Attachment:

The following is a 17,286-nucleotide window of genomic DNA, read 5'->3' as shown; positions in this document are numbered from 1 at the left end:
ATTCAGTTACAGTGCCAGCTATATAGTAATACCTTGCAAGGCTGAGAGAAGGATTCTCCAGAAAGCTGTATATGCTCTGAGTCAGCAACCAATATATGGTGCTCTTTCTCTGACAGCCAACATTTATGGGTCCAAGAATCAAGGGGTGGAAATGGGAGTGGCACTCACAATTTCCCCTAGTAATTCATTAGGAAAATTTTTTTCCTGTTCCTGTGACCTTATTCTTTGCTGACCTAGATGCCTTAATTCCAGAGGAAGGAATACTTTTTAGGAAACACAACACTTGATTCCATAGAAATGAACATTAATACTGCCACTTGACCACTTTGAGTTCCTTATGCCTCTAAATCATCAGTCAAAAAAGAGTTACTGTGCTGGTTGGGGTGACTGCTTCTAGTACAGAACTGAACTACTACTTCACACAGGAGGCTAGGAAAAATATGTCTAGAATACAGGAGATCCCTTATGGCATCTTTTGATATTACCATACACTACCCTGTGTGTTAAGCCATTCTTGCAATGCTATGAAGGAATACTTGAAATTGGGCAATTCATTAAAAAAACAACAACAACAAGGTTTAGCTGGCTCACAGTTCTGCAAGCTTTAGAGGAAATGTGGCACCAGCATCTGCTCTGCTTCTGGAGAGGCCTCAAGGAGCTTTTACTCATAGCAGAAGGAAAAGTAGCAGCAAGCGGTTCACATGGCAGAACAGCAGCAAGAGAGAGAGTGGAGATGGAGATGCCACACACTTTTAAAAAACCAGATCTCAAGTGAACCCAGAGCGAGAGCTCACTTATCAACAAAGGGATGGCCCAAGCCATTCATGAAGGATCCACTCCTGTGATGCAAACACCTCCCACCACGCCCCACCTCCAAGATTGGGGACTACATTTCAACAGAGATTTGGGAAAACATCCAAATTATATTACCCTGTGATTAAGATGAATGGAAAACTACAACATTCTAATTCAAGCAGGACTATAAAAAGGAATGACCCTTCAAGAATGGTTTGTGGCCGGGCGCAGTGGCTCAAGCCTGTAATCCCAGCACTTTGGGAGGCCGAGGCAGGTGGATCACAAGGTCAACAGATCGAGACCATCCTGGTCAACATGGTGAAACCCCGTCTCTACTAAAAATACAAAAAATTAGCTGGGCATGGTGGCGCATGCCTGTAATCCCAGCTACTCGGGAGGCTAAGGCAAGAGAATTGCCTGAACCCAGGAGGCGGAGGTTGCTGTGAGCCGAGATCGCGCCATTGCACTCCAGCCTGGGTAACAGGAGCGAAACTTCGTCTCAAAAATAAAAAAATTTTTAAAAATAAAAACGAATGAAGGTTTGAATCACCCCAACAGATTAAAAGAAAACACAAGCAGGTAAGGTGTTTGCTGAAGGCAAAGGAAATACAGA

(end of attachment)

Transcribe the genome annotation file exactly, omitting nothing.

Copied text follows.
The following is a 17,286-nucleotide window of genomic DNA, read 5'->3' as shown; positions in this document are numbered from 1 at the left end:
ATTCAGTTACAGTGCCAGCTATATAGTAATACCTTGCAAGGCTGAGAGAAGGATTCTCCAGAAAGCTGTATATGCTCTGAGTCAGCAACCAATATATGGTGCTCTTTCTCTGACAGCCAACATTTATGGGTCCAAGAATCAAGGGGTGGAAATGGGAGTGGCACTCACAATTTCCCCTAGTAATTCATTAGGAAAATTTTTTTCCTGTTCCTGTGACCTTATTCTTTGCTGACCTAGATGCCTTAATTCCAGAGGAAGGAATACTTTTTAGGAAACACAACACTTGATTCCATAGAAATGAACATTAATACTGCCACTTGACCACTTTGAGTTCCTTATGCCTCTAAATCATCAGTCAAAAAAGAGTTACTGTGCTGGTTGGGGTGACTGCTTCTAGTACAGAACTGAACTACTACTTCACACAGGAGGCTAGGAAAAATATGTCTAGAATACAGGAGATCCCTTATGGCATCTTTTGATATTACCATACACTACCCTGTGTGTTAAGCCATTCTTGCAATGCTATGAAGGAATACTTGAAATTGGGCAATTCATTAAAAAAACAACAACAACAAGGTTTAGCTGGCTCACAGTTCTGCAAGCTTTAGAGGAAATGTGGCACCAGCATCTGCTCTGCTTCTGGAGAGGCCTCAAGGAGCTTTTACTCATAGCAGAAGGAAAAGTAGCAGCAAGCGGTTCACATGGCAGAACAGCAGCAAGAGAGAGAGTGGAGATGGAGATGCCACACACTTTTAAAAAACCAGATCTCAAGTGAACCCAGAGCGAGAGCTCACTTATCAACAAAGGGATGGCCCAAGCCATTCATGAAGGATCCACTCCTGTGATGCAAACACCTCCCACCACGCCCCACCTCCAAGATTGGGGACTACATTTCAACAGAGATTTGGGAAAACATCCAAATTATATTACCCTGTGATTAAGATGAATGGAAAACTACAACATTCTAATTCAAGCAGGACTATAAAAAGGAATGACCCTTCAAGAATGGTTTGTGGCCGGGCGCAGTGGCTCAAGCCTGTAATCCCAGCACTTTGGGAGGCCGAGGCAGGTGGATCACAAGGTCAACAGATCGAGACCATCCTGGTCAACATGGTGAAACCCCGTCTCTACTAAAAATACAAAAAATTAGCTGGGCATGGTGGCGCATGCCTGTAATCCCAGCTACTCGGGAGGCTAAGGCAAGAGAATTGCCTGAACCCAGGAGGCGGAGGTTGCTGTGAGCCGAGATCGCGCCATTGCACTCCAGCCTGGGTAACAGGAGCGAAACTTCGTCTCAAAAATAAAAAAATTTTTAAAAATAAAAACGAATGAAGGTTTGAATCACCCCAACAGATTAAAAGAAAACACAAGCAGGTAAGGTGTTTGCTGAAGGCAAAGGAAATACAGA